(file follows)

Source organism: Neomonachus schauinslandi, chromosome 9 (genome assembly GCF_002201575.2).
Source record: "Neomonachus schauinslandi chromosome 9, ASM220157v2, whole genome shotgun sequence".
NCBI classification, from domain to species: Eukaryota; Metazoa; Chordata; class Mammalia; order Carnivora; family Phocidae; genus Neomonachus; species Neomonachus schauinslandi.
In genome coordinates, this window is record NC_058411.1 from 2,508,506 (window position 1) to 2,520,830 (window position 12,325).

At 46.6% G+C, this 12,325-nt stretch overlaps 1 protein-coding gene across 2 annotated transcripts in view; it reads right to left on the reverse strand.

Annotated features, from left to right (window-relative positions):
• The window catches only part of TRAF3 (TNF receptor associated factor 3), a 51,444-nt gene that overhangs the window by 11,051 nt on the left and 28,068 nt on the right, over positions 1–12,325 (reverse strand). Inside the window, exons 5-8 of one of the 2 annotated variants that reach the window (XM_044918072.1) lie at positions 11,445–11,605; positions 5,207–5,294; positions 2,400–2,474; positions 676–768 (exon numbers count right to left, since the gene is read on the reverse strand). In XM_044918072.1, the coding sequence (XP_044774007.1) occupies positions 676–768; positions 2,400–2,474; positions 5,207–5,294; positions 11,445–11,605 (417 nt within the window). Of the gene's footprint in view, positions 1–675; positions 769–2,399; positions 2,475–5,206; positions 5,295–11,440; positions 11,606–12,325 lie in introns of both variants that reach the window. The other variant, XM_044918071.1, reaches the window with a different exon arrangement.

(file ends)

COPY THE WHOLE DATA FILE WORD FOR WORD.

Source organism: Neomonachus schauinslandi, chromosome 9 (genome assembly GCF_002201575.2).
Source record: "Neomonachus schauinslandi chromosome 9, ASM220157v2, whole genome shotgun sequence".
NCBI classification, from domain to species: Eukaryota; Metazoa; Chordata; class Mammalia; order Carnivora; family Phocidae; genus Neomonachus; species Neomonachus schauinslandi.
In genome coordinates, this window is record NC_058411.1 from 2,508,506 (window position 1) to 2,520,830 (window position 12,325).

At 46.6% G+C, this 12,325-nt stretch overlaps 1 protein-coding gene across 2 annotated transcripts in view; it reads right to left on the reverse strand.

Annotated features, from left to right (window-relative positions):
• The window catches only part of TRAF3 (TNF receptor associated factor 3), a 51,444-nt gene that overhangs the window by 11,051 nt on the left and 28,068 nt on the right, over positions 1–12,325 (reverse strand). Inside the window, exons 5-8 of one of the 2 annotated variants that reach the window (XM_044918072.1) lie at positions 11,445–11,605; positions 5,207–5,294; positions 2,400–2,474; positions 676–768 (exon numbers count right to left, since the gene is read on the reverse strand). In XM_044918072.1, the coding sequence (XP_044774007.1) occupies positions 676–768; positions 2,400–2,474; positions 5,207–5,294; positions 11,445–11,605 (417 nt within the window). Of the gene's footprint in view, positions 1–675; positions 769–2,399; positions 2,475–5,206; positions 5,295–11,440; positions 11,606–12,325 lie in introns of both variants that reach the window. The other variant, XM_044918071.1, reaches the window with a different exon arrangement.